Given our current corporate environment being very debatable in nature, the competitive landscape of business, and our righteous desire for stability in the workplace, employers may want to contemplate background screening as a tool with wider use in managing its workforce. For the most part, companies do understand the key role criminal background screenings play in pre-employment background checks. Of course, provided the screening is consistent with business necessity and job-related, businesses should not place boundaries on themselves in searching for past patterns of poor behavior.

It stands to reason that targeted background checks will add value to constant efforts to manage risk. Running checks annually and rescreening, are excellent ways to do this and they are gaining more speed across all businesses.  Employers are even finding convictions after employment on some of their workers. They are finding this to be more helpful to manage risk throughout their company than even pre-hire convictions.  Law enforcement generally does not have cause to report crimes of employees to their employer. But as a police officer, it is amazing to arrest and charge many delinquents who already have a job. Most employees convicted or charged of crimes have zero motivation to report their crimes to their supervisor. When every workplace is full of victims and treasures, do you think an employee really doesn’t act on their criminal instincts when they are at the office?  Background checks are extremely valuable for employees, contractors, and even volunteers in schools and churches.  Some might not think so, but volunteers have the same likelihood for harming your organization and/or the people in your organization.

Have some important personnel decisions coming up? Cast some light on them by running background checks. Considering several employees for promotion? Do background checks on them!  It will most definitely shed light on the process.  You may have an employee that’s troubled and is not performing to standards?  Screen him!  In doing so you may uncover a cause for the modest performance and be able to address it properly within your company procedures, or you might find a debarring conviction that will allow you to dismiss the employee with just cause. Thus, protecting your company and its employees.  Many different reasons can surface, so I recommend businesses make sure their authorization for background checks is “evergreen.” Also ensuring applicants comprehend that the employer can run these checks anytime it is deemed appropriate.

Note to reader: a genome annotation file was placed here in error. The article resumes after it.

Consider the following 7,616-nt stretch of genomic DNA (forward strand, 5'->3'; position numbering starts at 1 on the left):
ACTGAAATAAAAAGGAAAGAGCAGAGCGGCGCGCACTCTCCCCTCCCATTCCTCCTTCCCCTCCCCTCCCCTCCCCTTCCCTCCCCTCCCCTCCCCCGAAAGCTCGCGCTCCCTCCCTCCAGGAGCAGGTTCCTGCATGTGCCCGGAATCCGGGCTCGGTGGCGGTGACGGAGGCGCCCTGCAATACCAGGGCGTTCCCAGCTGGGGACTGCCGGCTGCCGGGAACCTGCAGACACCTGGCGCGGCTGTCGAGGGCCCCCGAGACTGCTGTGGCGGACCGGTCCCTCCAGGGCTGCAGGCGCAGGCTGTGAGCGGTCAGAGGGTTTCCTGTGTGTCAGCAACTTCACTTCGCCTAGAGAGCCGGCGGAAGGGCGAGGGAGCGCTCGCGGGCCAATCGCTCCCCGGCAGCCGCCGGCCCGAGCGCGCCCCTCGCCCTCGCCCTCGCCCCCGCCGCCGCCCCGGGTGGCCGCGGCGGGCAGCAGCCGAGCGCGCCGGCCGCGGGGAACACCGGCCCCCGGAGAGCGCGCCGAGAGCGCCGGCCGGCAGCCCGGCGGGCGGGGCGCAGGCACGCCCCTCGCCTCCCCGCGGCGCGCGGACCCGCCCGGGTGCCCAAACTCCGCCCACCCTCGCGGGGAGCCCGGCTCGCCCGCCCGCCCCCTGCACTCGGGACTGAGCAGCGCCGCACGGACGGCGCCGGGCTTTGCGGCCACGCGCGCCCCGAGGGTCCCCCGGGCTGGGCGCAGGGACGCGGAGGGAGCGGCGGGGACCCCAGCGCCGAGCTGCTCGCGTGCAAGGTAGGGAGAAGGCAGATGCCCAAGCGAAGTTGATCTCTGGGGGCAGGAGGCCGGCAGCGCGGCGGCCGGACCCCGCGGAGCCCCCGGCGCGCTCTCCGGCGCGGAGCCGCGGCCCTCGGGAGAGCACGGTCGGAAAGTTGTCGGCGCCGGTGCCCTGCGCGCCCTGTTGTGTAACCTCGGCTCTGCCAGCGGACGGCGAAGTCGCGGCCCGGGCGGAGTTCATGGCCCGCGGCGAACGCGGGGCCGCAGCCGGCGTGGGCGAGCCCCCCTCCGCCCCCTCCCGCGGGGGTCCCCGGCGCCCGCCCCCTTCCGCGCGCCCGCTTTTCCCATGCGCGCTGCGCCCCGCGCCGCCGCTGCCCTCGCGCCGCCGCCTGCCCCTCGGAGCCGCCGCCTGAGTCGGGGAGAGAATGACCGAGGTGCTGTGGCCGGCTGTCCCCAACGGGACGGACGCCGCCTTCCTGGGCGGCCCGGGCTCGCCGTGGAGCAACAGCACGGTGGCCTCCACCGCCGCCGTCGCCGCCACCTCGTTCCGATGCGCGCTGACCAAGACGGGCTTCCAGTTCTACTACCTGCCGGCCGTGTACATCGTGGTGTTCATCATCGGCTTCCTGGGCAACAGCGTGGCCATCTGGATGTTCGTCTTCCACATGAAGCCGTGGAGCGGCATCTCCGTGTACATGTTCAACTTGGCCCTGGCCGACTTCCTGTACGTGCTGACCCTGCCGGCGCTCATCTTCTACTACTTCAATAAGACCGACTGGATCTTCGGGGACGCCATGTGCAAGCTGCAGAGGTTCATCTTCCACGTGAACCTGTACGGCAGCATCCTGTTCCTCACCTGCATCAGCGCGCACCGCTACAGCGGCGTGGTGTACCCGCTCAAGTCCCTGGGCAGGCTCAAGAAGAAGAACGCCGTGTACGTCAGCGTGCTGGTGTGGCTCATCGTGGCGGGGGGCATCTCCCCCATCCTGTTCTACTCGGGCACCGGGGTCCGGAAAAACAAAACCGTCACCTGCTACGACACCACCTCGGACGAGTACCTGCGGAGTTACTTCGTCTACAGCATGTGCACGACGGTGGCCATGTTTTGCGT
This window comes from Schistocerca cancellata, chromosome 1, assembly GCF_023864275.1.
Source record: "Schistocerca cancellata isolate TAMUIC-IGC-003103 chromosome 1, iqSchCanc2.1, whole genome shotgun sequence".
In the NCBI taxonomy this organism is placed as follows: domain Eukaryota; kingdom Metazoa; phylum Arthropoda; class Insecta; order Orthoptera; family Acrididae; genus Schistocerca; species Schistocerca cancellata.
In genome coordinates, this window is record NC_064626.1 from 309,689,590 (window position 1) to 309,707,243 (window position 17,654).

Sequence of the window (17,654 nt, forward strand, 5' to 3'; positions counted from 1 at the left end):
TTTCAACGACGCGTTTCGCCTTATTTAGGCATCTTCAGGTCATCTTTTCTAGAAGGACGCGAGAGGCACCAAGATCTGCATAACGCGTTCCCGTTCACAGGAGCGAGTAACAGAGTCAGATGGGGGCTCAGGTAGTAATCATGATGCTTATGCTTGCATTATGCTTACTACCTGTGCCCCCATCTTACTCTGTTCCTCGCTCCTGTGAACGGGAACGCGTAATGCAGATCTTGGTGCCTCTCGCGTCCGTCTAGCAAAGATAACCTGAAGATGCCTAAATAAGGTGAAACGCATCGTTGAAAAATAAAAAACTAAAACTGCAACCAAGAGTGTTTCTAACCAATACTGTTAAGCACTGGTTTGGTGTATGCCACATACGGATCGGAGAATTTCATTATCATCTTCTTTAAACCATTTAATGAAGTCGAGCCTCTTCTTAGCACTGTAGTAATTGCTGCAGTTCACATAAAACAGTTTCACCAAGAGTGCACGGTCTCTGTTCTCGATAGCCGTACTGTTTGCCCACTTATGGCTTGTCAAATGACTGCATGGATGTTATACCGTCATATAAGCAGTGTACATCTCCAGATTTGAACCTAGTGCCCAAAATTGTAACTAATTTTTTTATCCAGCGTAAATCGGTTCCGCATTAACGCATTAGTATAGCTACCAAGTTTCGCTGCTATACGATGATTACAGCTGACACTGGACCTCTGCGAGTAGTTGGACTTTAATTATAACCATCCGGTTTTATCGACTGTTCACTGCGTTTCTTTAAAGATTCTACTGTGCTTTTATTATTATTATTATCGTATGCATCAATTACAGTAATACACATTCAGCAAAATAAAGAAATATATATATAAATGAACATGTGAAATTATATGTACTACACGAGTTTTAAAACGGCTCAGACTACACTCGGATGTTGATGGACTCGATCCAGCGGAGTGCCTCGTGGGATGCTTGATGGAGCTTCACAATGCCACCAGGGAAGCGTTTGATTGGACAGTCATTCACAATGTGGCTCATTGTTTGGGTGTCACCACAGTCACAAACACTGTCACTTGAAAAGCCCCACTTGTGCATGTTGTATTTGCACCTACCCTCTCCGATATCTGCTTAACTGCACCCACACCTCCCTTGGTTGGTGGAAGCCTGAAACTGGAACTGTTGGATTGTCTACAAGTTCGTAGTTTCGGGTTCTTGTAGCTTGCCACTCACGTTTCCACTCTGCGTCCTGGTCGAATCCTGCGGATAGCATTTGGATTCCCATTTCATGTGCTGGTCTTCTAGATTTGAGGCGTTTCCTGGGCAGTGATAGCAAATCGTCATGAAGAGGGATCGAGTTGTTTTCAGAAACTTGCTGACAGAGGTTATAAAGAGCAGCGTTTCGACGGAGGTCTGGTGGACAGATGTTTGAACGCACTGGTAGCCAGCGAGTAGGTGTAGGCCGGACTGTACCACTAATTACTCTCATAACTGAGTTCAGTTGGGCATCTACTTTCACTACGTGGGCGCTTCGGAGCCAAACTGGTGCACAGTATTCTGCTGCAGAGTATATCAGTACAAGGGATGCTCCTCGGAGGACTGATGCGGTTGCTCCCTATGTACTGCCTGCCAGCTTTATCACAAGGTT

To promote safe work environments, the most important thing companies can do is adopt the attitude that theft and violence are actual hazards in the workplace and something must be done about it.  When the cultural shift in the hearts of business owners takes place, consistently I have seen the safety of their association begin to advance for the better.

In part two of this three part series, we will discuss the basics of criminal convictions, the wide variety of accessible background checks that are available, and the correct and incorrect ways to search.


Dan Oblinger is the Training Director for the National Screening Bureau, a leading provider of pre-employment screening, drug-free workplace programs, and I9 compliance services.   He is a ten year veteran of a large metropolitan police department with assignments as a patrol officer, patrol supervisor, undercover detective, crime reduction specialist, drugged driving enforcement investigator, and hostage negotiator.  He has extensive training and experience in crime analysis, criminal identification and apprehension, drug influence, and corporate safety.